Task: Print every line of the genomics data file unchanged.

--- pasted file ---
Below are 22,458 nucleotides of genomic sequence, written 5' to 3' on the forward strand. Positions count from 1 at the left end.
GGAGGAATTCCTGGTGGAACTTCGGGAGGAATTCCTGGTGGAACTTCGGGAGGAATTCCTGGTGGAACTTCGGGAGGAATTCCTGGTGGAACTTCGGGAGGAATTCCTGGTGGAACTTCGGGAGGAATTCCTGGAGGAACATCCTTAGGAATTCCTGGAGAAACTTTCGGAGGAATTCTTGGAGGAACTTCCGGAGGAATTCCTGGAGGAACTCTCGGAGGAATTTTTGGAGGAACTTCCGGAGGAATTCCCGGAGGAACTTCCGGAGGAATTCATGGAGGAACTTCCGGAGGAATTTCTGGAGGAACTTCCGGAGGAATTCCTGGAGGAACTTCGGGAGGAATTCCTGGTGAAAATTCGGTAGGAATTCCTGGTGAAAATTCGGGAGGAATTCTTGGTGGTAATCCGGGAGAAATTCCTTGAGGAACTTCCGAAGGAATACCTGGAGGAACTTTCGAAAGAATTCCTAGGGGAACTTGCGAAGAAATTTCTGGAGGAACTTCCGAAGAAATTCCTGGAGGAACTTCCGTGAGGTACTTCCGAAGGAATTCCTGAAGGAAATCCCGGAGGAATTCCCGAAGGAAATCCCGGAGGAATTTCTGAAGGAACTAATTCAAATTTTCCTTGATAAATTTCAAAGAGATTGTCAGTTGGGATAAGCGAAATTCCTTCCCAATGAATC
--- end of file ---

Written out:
Below are 22,458 nucleotides of genomic sequence, written 5' to 3' on the forward strand. Positions count from 1 at the left end.
GGAGGAATTCCTGGTGGAACTTCGGGAGGAATTCCTGGTGGAACTTCGGGAGGAATTCCTGGTGGAACTTCGGGAGGAATTCCTGGTGGAACTTCGGGAGGAATTCCTGGTGGAACTTCGGGAGGAATTCCTGGAGGAACATCCTTAGGAATTCCTGGAGAAACTTTCGGAGGAATTCTTGGAGGAACTTCCGGAGGAATTCCTGGAGGAACTCTCGGAGGAATTTTTGGAGGAACTTCCGGAGGAATTCCCGGAGGAACTTCCGGAGGAATTCATGGAGGAACTTCCGGAGGAATTTCTGGAGGAACTTCCGGAGGAATTCCTGGAGGAACTTCGGGAGGAATTCCTGGTGAAAATTCGGTAGGAATTCCTGGTGAAAATTCGGGAGGAATTCTTGGTGGTAATCCGGGAGAAATTCCTTGAGGAACTTCCGAAGGAATACCTGGAGGAACTTTCGAAAGAATTCCTAGGGGAACTTGCGAAGAAATTTCTGGAGGAACTTCCGAAGAAATTCCTGGAGGAACTTCCGTGAGGTACTTCCGAAGGAATTCCTGAAGGAAATCCCGGAGGAATTCCCGAAGGAAATCCCGGAGGAATTTCTGAAGGAACTAATTCAAATTTTCCTTGATAAATTTCAAAGAGATTGTCAGTTGGGATAAGCGAAATTCCTTCCCAATGAATC